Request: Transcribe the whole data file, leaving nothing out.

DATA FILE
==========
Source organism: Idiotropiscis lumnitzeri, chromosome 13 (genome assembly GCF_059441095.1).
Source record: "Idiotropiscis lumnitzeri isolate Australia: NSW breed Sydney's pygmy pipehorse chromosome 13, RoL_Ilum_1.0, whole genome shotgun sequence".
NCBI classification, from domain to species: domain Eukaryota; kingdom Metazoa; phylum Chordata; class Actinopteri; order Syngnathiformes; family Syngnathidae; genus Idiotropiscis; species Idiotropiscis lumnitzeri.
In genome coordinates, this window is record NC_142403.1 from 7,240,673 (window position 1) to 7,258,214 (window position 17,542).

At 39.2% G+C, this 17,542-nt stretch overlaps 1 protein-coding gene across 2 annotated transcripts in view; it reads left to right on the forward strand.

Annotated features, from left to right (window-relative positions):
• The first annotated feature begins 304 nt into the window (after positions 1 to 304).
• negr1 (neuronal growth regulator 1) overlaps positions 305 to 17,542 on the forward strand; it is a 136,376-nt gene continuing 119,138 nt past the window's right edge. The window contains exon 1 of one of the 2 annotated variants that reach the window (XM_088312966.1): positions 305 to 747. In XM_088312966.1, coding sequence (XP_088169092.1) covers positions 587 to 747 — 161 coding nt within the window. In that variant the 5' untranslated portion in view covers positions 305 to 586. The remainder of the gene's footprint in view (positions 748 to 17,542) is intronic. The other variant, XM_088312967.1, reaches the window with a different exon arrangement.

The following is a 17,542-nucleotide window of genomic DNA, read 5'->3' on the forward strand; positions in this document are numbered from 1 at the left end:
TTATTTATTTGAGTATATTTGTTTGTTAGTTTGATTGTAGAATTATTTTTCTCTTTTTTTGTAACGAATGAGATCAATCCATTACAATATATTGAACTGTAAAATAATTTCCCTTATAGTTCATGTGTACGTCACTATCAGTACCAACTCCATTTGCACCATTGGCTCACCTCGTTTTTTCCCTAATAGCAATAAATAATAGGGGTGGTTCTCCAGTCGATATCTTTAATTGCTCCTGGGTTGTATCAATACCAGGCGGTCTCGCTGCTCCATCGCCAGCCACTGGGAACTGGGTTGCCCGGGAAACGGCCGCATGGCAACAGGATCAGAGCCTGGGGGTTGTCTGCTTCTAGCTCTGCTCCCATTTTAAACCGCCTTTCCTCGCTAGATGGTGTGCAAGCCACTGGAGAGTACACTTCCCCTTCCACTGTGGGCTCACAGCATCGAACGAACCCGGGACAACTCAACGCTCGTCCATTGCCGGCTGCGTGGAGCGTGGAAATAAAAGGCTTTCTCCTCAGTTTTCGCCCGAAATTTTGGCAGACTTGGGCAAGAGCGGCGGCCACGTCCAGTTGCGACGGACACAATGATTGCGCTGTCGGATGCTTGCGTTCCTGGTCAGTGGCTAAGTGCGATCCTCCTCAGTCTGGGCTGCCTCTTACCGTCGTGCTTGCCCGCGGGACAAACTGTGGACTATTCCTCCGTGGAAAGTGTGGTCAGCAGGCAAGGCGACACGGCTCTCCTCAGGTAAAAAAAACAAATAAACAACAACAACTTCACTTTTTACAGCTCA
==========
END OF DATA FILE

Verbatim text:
Source organism: Idiotropiscis lumnitzeri, chromosome 13 (genome assembly GCF_059441095.1).
Source record: "Idiotropiscis lumnitzeri isolate Australia: NSW breed Sydney's pygmy pipehorse chromosome 13, RoL_Ilum_1.0, whole genome shotgun sequence".
NCBI classification, from domain to species: domain Eukaryota; kingdom Metazoa; phylum Chordata; class Actinopteri; order Syngnathiformes; family Syngnathidae; genus Idiotropiscis; species Idiotropiscis lumnitzeri.
In genome coordinates, this window is record NC_142403.1 from 7,240,673 (window position 1) to 7,258,214 (window position 17,542).

At 39.2% G+C, this 17,542-nt stretch overlaps 1 protein-coding gene across 2 annotated transcripts in view; it reads left to right on the forward strand.

Annotated features, from left to right (window-relative positions):
• The first annotated feature begins 304 nt into the window (after positions 1 to 304).
• negr1 (neuronal growth regulator 1) overlaps positions 305 to 17,542 on the forward strand; it is a 136,376-nt gene continuing 119,138 nt past the window's right edge. The window contains exon 1 of one of the 2 annotated variants that reach the window (XM_088312966.1): positions 305 to 747. In XM_088312966.1, coding sequence (XP_088169092.1) covers positions 587 to 747 — 161 coding nt within the window. In that variant the 5' untranslated portion in view covers positions 305 to 586. The remainder of the gene's footprint in view (positions 748 to 17,542) is intronic. The other variant, XM_088312967.1, reaches the window with a different exon arrangement.

The following is a 17,542-nucleotide window of genomic DNA, read 5'->3' on the forward strand; positions in this document are numbered from 1 at the left end:
TTATTTATTTGAGTATATTTGTTTGTTAGTTTGATTGTAGAATTATTTTTCTCTTTTTTTGTAACGAATGAGATCAATCCATTACAATATATTGAACTGTAAAATAATTTCCCTTATAGTTCATGTGTACGTCACTATCAGTACCAACTCCATTTGCACCATTGGCTCACCTCGTTTTTTCCCTAATAGCAATAAATAATAGGGGTGGTTCTCCAGTCGATATCTTTAATTGCTCCTGGGTTGTATCAATACCAGGCGGTCTCGCTGCTCCATCGCCAGCCACTGGGAACTGGGTTGCCCGGGAAACGGCCGCATGGCAACAGGATCAGAGCCTGGGGGTTGTCTGCTTCTAGCTCTGCTCCCATTTTAAACCGCCTTTCCTCGCTAGATGGTGTGCAAGCCACTGGAGAGTACACTTCCCCTTCCACTGTGGGCTCACAGCATCGAACGAACCCGGGACAACTCAACGCTCGTCCATTGCCGGCTGCGTGGAGCGTGGAAATAAAAGGCTTTCTCCTCAGTTTTCGCCCGAAATTTTGGCAGACTTGGGCAAGAGCGGCGGCCACGTCCAGTTGCGACGGACACAATGATTGCGCTGTCGGATGCTTGCGTTCCTGGTCAGTGGCTAAGTGCGATCCTCCTCAGTCTGGGCTGCCTCTTACCGTCGTGCTTGCCCGCGGGACAAACTGTGGACTATTCCTCCGTGGAAAGTGTGGTCAGCAGGCAAGGCGACACGGCTCTCCTCAGGTAAAAAAAACAAATAAACAACAACAACTTCACTTTTTACAGCTCA